There are so many ways to parse Sunday’s theatrics, when Manning finished the night with 510 career touchdowns, pushing past Brett Favre’s record of 508. There was the Broncos throttling of the 49ers, which on a day when Seattle, Cincinnati and San Diego all lost made the Broncos look all that more like the best team in the NFL. There is the comeback from injury, the idea, too easily forgotten these days, that Manning three years ago might have been finished. There is the renaissance in Denver, where he’s averaging 2.92 touchdowns per game, compared with 1.91 in Indianapolis.

There is the history, too, the quarterbacks Manning has gradually passed over 17 seasons. He’s more than willing to expound on that subject, and it’s a genuine appreciation he has for his predecessors. Favre, Dan Marino, John Elway, Johnny Unitas, Fran Tarkenton – on Sunday, Manning traced back over the great names, the names that lend some perspective to his accomplishment, the notion that he might be the best ever. It’s getting harder and harder to argue that, even here on Elway’s turf.

Last year, Manning had his 55 regular-season touchdowns. That was his record du jour, the number looming. This fall, it was first touchdown No. 500, then No. 509. Record, set, which should apply some kind of finality – except it doesn’t. We just keep counting: 510, 520, 600. How high will he go? At 38, Manning gives the illusion that he just might play until he’s 50. He already jokes that he’s old, so what are a few more years? He’s already reached the point where rookies are too young to remember the year he was drafted, and yet he still looks at the game like he has a dozen years in front of him and 10 playbooks to learn.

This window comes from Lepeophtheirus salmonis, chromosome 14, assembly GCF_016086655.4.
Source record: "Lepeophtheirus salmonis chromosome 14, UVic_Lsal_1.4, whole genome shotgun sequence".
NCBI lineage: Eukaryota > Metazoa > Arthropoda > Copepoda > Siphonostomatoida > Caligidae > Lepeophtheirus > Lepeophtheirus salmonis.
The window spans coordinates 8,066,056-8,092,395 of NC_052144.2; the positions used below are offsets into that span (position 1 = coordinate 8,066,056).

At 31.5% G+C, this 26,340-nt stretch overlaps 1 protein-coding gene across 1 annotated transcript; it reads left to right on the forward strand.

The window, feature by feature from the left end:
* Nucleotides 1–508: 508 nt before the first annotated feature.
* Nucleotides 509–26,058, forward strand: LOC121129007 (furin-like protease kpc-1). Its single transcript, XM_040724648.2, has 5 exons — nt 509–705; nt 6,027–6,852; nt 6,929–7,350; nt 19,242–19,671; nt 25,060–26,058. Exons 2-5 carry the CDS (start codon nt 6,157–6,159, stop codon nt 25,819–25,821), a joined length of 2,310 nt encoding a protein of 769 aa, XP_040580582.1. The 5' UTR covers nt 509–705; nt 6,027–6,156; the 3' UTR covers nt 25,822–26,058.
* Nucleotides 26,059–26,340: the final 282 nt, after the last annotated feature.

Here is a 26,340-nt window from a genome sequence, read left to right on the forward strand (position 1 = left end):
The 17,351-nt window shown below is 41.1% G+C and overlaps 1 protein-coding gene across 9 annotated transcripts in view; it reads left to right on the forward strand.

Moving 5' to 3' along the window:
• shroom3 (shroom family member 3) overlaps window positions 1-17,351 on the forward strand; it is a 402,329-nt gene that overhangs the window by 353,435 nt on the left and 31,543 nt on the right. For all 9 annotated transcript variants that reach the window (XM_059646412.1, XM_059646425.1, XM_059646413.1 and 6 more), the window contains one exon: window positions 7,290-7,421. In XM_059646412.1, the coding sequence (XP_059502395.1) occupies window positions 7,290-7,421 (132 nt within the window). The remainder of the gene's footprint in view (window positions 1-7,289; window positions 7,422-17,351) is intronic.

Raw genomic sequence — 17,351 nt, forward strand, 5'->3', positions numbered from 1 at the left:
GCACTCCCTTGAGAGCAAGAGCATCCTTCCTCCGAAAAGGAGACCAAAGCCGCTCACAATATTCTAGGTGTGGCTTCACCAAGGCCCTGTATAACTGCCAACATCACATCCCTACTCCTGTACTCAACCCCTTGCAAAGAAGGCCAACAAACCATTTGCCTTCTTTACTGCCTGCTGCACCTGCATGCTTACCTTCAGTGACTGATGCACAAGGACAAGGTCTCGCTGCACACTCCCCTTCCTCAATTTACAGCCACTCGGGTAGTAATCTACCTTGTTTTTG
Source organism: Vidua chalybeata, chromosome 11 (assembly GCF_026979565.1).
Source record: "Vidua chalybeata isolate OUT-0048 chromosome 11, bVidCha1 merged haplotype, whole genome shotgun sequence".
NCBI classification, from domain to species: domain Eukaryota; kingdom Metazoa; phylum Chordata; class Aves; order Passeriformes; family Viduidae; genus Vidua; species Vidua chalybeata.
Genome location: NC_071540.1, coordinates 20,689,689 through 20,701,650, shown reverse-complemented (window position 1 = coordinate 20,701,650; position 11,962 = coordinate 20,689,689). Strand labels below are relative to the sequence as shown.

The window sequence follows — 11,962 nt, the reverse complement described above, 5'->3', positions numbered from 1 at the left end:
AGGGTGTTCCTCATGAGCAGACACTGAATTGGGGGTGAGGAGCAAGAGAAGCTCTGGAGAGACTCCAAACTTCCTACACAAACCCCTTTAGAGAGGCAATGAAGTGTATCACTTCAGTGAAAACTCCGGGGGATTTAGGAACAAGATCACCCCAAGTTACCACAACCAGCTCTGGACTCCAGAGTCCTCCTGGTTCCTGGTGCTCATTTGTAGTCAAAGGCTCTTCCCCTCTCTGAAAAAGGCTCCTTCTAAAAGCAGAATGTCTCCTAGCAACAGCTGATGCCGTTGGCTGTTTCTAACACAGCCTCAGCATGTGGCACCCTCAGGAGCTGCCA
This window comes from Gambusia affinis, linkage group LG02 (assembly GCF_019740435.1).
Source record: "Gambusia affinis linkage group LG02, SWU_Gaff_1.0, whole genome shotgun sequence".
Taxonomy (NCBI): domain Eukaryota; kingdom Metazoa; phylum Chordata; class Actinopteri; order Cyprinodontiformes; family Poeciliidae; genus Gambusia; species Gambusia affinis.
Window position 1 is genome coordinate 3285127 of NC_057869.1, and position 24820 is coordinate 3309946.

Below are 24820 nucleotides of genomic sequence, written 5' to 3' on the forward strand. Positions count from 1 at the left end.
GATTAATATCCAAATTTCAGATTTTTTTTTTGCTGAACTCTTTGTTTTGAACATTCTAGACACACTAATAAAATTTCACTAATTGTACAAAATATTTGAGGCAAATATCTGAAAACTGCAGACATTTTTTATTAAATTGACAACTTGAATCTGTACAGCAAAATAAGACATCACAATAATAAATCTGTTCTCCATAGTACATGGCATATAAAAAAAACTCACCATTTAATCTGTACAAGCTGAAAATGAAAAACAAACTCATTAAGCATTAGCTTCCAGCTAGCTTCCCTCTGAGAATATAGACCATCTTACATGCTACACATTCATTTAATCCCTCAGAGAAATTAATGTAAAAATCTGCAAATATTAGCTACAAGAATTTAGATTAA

“He comes in, still writing notes like he’s a rookie,” Broncos rookie return man Isaiah Burse said. “That just shows you how he’s so successful. Every day, he practices like he’s an undrafted rookie."

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Burse understands the opportunity he’s been given, to play with the best, to learn from the best. He understands, but he doesn’t. As he stood by his locker Sunday night, Burse, 22, recalled watching Manning when he was a child, wondering what it would like to play with him. And then, after all that, he was there for no. 509. He was just yards from history, but watching Manning, it felt like so much farther.

“I don’t know how he feels,” Burse said. “It must be crazy being in his shoes.”

And really, none of us know. We are all Isaiah Burses, trying to parse a moment that we will never really grasp. We sit back, and we laugh about Manning’s control, his script, which has become the hallmark of his career. We think we know him, think it’s just so typical that he’d orchestrate the keep-away.

Except, of course, that it’s not. On Sunday, Thomas admitted that the game was the first time in his more than two seasons with Manning that he’s ever made time for a diversion on the field. Jokes, surprises, those are for after, once the win has been sealed. Only then.

“[Planning the prank] isn’t his style, in my opinion,” Tamme said. “Five seconds later, he was talking about how we needed to put the pedal to the metal and finish the game, really finish strong and keep going. So for him to take a little 10-second break from that and have some fun with a really special moment, I thought it was cool.”

The planning, that was Manning, through and through. But the moment itself, the goofy dance of keep-away as it unfolded, Peyton and his pack of receivers, that was different. It was a rare admission that this – the winning, the records, the greatness – is simple. It is a playground game, a goofy sideshow.

It is fun.